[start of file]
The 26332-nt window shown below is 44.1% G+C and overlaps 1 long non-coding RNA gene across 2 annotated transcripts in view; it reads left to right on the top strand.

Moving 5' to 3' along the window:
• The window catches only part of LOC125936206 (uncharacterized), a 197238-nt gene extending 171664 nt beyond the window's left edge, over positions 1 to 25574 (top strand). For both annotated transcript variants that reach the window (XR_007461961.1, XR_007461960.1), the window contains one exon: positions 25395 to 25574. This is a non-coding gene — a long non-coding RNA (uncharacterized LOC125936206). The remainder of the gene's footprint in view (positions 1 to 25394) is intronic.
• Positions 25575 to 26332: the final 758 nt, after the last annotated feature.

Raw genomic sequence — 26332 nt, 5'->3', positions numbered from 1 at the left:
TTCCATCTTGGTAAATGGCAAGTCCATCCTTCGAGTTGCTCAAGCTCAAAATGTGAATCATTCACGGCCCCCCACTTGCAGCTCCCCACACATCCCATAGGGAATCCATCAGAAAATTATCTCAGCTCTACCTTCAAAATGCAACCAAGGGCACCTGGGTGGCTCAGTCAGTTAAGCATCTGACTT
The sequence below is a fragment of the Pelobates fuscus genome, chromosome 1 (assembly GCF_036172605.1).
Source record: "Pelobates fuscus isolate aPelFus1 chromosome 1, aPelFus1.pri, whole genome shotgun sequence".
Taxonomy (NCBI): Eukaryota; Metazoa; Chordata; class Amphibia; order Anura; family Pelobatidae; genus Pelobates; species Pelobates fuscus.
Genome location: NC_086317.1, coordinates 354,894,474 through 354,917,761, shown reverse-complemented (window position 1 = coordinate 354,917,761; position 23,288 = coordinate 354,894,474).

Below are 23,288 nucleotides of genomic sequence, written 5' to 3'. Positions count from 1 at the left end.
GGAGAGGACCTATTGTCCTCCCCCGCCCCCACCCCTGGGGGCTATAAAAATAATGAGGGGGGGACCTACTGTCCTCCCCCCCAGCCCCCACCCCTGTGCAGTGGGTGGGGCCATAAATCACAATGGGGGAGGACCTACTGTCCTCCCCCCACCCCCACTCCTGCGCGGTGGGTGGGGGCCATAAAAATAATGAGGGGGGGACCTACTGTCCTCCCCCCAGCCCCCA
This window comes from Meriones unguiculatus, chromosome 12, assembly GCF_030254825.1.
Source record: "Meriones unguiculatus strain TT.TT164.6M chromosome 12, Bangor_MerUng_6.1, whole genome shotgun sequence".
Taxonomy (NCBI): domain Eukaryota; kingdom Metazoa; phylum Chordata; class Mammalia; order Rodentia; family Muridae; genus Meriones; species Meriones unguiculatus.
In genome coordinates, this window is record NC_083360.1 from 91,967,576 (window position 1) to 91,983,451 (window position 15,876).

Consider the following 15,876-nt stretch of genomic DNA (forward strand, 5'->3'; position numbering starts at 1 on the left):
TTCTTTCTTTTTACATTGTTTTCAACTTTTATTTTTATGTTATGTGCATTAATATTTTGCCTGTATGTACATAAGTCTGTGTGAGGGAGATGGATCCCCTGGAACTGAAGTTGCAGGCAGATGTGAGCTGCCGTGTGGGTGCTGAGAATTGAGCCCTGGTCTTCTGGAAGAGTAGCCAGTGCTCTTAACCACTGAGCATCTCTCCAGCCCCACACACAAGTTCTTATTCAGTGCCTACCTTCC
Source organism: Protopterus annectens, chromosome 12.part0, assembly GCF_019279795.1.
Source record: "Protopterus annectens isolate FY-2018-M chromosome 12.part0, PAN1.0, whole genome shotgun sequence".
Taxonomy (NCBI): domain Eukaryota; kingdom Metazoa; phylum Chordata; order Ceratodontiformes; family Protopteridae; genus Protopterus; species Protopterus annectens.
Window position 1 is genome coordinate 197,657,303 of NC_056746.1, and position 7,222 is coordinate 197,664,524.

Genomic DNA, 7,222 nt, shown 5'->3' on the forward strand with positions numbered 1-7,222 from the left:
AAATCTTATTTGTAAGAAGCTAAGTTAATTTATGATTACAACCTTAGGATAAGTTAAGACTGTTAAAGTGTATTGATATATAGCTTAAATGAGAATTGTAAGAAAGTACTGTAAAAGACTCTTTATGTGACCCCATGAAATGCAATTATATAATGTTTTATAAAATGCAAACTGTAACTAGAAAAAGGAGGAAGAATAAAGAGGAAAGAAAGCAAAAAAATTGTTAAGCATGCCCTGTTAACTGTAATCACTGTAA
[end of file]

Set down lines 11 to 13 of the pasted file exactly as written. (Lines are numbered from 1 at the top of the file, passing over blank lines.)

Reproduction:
Below are 23,288 nucleotides of genomic sequence, written 5' to 3'. Positions count from 1 at the left end.
GGAGAGGACCTATTGTCCTCCCCCGCCCCCACCCCTGGGGGCTATAAAAATAATGAGGGGGGGACCTACTGTCCTCCCCCCCAGCCCCCACCCCTGTGCAGTGGGTGGGGCCATAAATCACAATGGGGGAGGACCTACTGTCCTCCCCCCACCCCCACTCCTGCGCGGTGGGTGGGGGCCATAAAAATAATGAGGGGGGGACCTACTGTCCTCCCCCCAGCCCCCA
This window comes from Meriones unguiculatus, chromosome 12, assembly GCF_030254825.1.